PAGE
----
Bad News for Wattie Brown 26 August 2004
Conditions for this afternoon practice were fair, and first away after a ten
minute delay for the removal of an illegally parked car at Ramsey were the Newcomers and Ultra Lightweights, though
as usual a few strays from other classes were allowed to lead the field to allow
them more time to also ride in the Junior, Senior or Lightweight practice later
in the afternoon.
Prior to this afternoon, the fastest lap of the week stood to Ian Pattinson (750 Kawasaki)
at 116.34mph on Wednesday evening. This time was set using genuine Senior Race
number plates, which applies only to those using the larger capacity bikes. The
rest of the Senior field use their Junior numbers, as that race is earlier in
the programme. That puts Seamus Greene (Suzuki)
quickest in the Junior at 115.99mph last evening. Leader of the Lightweight
class is Gavin Bell
(Honda) at 109.63mph; the Ultra-Lightweight is headed by Mark Wateridge (400
Kawasaki) at 106.01mph; Newcomers 750cc Ken Doherty (750 Kawasaki)
112.01mph; Newcomers 125/400 David Higgs (400 Kawasaki)
98.66mph; Senior Classic Alan
Oversby (Norton) 102.82mph; Junior Classic Chris McGahan (Honda)
98.37mph; Lightweight Classic Norman Kneen (Suzuki)
Bad news for Stirling's Wattie Brown. His Junior
Classic 350cc Drixton Honda blew up 50 yards into a proposed test session at
Jurby Airfield. It puts paid to any hope of winning, even though he should
still be able to have a ride using a substituted road bike engine. But
Wattie's bad luck didn't desert him when he slid off his 500 Petty Manx when an
unexpected shower at the Creg caught him and Alan Harling out within
Fellow Scot Denis
Gallagher tried a plug chop and thought his mechanics would rescue the bike
from the bottom of Noble's Park. But permission was turned down, so Denis had
to puff and pant down again then push the Bob Pearson Honda back up the lane.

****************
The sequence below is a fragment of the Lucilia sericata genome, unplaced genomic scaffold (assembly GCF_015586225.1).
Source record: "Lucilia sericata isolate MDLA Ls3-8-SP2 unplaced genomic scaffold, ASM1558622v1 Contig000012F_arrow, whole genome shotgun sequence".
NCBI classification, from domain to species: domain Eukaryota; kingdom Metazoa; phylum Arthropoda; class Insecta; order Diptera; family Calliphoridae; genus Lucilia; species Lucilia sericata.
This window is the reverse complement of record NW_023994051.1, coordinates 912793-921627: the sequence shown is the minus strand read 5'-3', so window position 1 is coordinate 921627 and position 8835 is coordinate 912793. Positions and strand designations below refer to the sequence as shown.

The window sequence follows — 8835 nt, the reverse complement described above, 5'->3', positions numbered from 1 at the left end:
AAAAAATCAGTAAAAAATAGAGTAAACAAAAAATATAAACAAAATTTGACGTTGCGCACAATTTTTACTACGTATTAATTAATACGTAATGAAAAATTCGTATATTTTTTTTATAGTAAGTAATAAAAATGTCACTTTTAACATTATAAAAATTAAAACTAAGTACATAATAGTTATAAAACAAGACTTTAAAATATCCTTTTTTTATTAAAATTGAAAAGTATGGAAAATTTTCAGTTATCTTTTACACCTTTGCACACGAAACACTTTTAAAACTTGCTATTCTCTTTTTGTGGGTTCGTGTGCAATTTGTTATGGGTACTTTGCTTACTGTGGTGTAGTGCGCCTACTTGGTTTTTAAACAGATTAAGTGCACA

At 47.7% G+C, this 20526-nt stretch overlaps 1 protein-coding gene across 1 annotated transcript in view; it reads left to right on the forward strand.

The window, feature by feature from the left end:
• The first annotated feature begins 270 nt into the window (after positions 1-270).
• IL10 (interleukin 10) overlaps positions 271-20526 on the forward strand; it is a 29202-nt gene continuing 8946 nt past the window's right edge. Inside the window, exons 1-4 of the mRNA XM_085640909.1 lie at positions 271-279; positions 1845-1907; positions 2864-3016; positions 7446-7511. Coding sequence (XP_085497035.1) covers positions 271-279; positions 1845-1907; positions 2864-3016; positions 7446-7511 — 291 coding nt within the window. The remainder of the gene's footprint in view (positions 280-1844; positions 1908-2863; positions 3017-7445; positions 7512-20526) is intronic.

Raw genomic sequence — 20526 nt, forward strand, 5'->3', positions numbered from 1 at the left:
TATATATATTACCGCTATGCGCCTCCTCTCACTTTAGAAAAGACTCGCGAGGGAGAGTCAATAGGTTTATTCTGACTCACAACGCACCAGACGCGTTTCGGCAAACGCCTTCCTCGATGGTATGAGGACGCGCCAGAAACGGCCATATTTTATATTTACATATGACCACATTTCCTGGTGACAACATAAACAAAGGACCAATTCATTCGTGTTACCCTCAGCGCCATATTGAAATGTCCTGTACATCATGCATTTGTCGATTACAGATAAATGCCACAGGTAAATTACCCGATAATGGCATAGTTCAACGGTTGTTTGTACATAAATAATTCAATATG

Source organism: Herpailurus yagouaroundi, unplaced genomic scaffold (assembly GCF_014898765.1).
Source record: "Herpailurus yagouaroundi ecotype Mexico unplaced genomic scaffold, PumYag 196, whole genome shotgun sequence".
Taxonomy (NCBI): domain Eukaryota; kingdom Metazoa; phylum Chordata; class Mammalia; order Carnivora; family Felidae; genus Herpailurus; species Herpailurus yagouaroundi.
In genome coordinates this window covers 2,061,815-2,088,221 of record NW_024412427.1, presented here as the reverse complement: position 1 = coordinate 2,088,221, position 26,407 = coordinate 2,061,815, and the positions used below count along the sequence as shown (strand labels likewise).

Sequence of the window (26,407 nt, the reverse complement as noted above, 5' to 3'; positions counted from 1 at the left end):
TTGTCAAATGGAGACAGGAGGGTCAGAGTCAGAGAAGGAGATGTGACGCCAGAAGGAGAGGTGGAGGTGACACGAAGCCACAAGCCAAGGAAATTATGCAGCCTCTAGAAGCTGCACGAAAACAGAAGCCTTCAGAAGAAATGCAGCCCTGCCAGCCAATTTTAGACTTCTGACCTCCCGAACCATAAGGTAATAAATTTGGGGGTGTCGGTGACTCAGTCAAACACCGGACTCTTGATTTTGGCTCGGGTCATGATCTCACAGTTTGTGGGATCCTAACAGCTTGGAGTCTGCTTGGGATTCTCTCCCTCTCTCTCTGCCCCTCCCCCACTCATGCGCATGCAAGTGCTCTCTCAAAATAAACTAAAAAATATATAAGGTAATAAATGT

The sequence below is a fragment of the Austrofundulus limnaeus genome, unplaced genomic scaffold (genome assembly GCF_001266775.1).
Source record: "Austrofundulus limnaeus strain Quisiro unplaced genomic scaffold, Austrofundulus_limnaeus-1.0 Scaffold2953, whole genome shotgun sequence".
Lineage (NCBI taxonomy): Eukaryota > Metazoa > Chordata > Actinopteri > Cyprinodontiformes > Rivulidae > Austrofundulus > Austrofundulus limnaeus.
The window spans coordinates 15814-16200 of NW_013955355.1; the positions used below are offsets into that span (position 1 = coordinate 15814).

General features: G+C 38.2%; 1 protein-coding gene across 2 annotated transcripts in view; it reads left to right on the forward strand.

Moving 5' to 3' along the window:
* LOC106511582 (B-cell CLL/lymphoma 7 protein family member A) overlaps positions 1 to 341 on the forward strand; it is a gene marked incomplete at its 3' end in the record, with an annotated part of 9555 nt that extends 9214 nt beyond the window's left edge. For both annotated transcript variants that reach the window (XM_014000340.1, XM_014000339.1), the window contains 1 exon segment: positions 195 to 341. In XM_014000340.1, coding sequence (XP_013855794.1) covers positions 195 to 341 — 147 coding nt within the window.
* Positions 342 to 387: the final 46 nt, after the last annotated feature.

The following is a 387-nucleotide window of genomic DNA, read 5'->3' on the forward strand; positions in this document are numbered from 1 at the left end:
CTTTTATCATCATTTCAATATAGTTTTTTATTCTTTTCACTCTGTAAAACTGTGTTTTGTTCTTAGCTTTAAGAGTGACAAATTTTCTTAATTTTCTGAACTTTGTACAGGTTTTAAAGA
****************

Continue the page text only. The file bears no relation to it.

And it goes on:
Newcomer Ken Doherty was
satisfied with progress, but was just staying steady as unpredictable showers
made rapid riding a little risky. He pulled in after two laps. But he then
went out in the second portion of the session on his regular 600cc Suzuki as
against the 750 he will ride in the Newcomers!
TT regular Adrian
McFarland had another dabble on Mark McCausland's Drixton Honda, with a
thumbs up and no need (yet) to resort to a similar bike also brought over to the
Mark Waddell again had
his 250 and 600 bikes out, preferring the bigger model in the wind, with the 250
wrenching his shoulders as it jumped about, while the heavier 600 stayed still.
John Loder had no time to
spare as he handed over his Nourish Seeley after two laps and ran for the
faithful Greeves Oulton he will ride in the 350 Classic.
There are only two 125s in the Newcomers, and Mark Edwards said he was
going OK but certainly didn't allow himself to think he knew the whole of the
circuit. The other 125 is being ridden by Steve Bedford.
Winner of the first-ever 500 Classic, John Goodall, decided two
laps was enough, the way the weather was heading. But his 7R had run all right
and would have been OK for a third lap if he would have wanted.
Doug Snow has contrasting
machines, with the 350 Ducati chosen first then the 500 Manx Norton. The
difference in numbers (six and 29) is explained by the fact that the Seeley has